I thought I had come to understand Justin Bieber. You and I (and here, of course, I’m addressing the fellows) didn’t come to manhood facing the obstacles he did — for instance, everybody except girls between eight and 14 regarding him as The Great Satan in the body of a doe-eyed angrogynous teen whose music everyone on earth except girls between eight and 14 regard as the ultimate cultural affront. If I’d been in his little shoes, it had occurred to me, I too might have taken to spending 14 hours a day at the gym, gotten a lot of ugly tattoos, begun recording songs with titles like I Sure Enjoyed Drilling Your Girlfriend All Night Last Tuesday, and assembled a posse of scowling gangsta types likely to enhance my street cred.
Thus, when I encountered him quite by chance at Erewhon — the Los Angeles food store where those who are too A-list for Whole Foods buy their bean sprouts — the other afternoon, I didn’t sneer or harrumph, but smiled and told him how much I enjoyed his music. I don’t listen to his music, but it doesn’t cost anything to make someone feel good. “Really?” he marveled, suddenly looking around 12 in spite of the tattoos and glowering hired homies.
“Really,” I lied again, and he insisted on my letting him buy me a smoothie. We conversed, and I didn’t find him Dorothy Parker or Clement Freud, but was charmed by his eagerness to please, and enjoyed his posse’s naked jealousy, and hardly thought twice about accepting his invitation to dinner at The Ivy last night.
I arrived early, and went to the bar, hoping not to look like someone who’d never been in so storied a venue before. As I enjoyed my glass of orange juice, which the bartender had made a big display of squeezing fresh right in front of me, I realized that Dr. Stephen Hawking and a date were on the stools to my immediate right, and the actor Will Farrell, with someone I guessed might be his agent, to my left. When Dr. Hawking’s date excused herself, presumably to visit “the little girls’ room,” I told him how much I’d enjoyed the recent biopic about him, and was surprised when he seemed no less gratified than Jus had been to hear about my feigned appreciation of his music. I asked if the film had been pretty accurate. He shrugged and said, “You know how these things work. Some things have to be juiced up to make the story quote unquote cinematic.” Before I could gently point out that it’s nonsensical to say “quote unquote” as he had — without the disputed material between the two — Mr. Farrell, a much longer drink of water than he appears on TV, heard Dr. Hawking’s voice(box) and turned to say that he wished his very well-thumbed copy of A Brief History of Time for Steve to sign, which I thought slighty insensitive in view of amyotrophic lateral sclerosis having robbed Steve of the use of his hands decades ago. But Steve seemed not to mind at all, and turned out to be as big a fan of Will as Will was of him. Within a moment, the three of us were chatting like newly reunited fraternity brothers.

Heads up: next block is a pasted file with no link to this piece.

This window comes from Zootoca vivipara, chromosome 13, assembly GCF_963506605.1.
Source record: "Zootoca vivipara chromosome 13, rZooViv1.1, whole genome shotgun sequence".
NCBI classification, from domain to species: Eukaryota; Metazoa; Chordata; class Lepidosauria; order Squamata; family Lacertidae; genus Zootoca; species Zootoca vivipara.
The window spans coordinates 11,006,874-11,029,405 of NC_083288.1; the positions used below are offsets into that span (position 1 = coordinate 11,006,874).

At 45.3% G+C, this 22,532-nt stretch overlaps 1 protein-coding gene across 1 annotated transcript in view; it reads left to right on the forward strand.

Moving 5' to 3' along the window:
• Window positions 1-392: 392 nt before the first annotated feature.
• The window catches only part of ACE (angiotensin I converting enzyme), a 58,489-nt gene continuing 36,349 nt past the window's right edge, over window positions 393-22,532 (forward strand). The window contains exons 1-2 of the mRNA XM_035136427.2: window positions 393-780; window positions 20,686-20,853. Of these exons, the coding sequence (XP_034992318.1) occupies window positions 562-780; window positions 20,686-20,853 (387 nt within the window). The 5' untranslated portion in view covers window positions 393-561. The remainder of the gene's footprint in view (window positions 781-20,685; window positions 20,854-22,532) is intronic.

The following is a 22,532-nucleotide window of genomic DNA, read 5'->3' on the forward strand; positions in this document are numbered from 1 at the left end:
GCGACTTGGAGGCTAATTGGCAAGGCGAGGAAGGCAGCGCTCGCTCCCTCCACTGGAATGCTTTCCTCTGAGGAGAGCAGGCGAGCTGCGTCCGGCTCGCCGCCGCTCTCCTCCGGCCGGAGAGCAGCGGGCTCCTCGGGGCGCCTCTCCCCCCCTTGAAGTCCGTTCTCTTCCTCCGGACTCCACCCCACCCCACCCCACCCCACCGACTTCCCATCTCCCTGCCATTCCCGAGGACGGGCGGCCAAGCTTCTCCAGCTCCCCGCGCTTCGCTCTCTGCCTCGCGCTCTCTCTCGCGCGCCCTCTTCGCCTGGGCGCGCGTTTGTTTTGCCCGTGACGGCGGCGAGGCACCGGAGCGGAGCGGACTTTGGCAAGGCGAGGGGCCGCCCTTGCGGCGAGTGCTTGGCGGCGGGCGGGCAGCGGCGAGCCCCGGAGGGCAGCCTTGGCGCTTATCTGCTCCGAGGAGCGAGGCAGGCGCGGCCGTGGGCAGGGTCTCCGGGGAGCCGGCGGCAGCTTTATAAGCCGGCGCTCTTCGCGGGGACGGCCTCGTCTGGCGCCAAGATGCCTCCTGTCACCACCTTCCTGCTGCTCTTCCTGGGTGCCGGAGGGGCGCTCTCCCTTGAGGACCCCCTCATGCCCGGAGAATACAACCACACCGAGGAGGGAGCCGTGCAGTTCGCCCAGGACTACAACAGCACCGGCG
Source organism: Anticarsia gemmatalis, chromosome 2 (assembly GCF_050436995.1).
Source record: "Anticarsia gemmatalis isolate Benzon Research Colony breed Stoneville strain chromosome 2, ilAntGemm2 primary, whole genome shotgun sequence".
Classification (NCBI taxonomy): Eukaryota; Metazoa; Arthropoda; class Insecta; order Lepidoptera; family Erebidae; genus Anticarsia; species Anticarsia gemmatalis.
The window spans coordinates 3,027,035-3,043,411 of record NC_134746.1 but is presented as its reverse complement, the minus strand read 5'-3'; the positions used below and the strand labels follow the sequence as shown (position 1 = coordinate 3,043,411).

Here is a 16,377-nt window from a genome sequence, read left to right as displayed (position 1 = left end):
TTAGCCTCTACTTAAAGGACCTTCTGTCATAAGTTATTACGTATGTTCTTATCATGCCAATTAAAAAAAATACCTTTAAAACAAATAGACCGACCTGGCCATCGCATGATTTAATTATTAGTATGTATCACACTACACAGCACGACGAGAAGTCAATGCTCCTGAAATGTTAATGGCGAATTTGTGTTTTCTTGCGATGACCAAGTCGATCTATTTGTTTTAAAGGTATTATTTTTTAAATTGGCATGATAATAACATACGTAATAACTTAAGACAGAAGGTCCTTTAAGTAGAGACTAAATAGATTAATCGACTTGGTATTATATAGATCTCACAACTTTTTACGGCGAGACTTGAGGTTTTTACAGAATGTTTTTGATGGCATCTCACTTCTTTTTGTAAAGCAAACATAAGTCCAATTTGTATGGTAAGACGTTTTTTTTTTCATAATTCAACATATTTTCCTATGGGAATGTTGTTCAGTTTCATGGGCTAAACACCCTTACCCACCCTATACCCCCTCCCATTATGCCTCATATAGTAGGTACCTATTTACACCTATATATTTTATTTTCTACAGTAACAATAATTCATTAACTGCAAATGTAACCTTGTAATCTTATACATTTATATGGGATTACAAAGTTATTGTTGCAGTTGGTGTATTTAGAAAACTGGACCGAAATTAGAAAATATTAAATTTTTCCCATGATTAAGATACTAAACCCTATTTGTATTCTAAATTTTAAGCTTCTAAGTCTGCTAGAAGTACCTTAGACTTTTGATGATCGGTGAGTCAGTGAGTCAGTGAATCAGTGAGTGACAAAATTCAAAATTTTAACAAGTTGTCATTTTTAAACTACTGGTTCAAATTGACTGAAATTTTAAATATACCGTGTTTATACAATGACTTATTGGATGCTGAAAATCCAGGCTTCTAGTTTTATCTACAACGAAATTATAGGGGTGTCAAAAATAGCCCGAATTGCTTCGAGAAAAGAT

But then Jus turned up, only four minutes late, and I got a kick out of being able to say, “Guys, I’d like to introduce my new friend Justin Bieber.” I’m not sure Jus knew who Will Farrell was, but I don’t think he could have been more delighted to be meeting Dr. Stephen Hawking if someone had made him able to to bench-press 200 more pounds. It was my understanding that you might as well ask a amyotrophic lateral sclerosis sufferer to pole-vault as manage a facial expression, but if that wasn’t a sneer on Stephen’s face, I don’t know what it was. And there was no mistaking his saying, “As if!” as he turned back toward his date’s still-empty stool.
Hoping to avoid Justin’s feelings being hurt, I blurted, “Will, you know, is one of the giants of American comedy, Jus,” only to realize that Will too was turning away, toward his rolling-eyed agent. Justin looked as though about to cry, and I wasn’t sure I blamed him.
As, because of his great celebrity, we were led immediately to a table, a number of diners felt called upon to snicker, or hiss, “Asswipe.” I was feeling worse for my new young friend by the second. We hid from each other behind our menus until I realized Jus had put his down and was asking, “You know what? I don’t think I have much of an appetite.”
I couldn’t blame him. And the worst part of it was that it was largely my fault.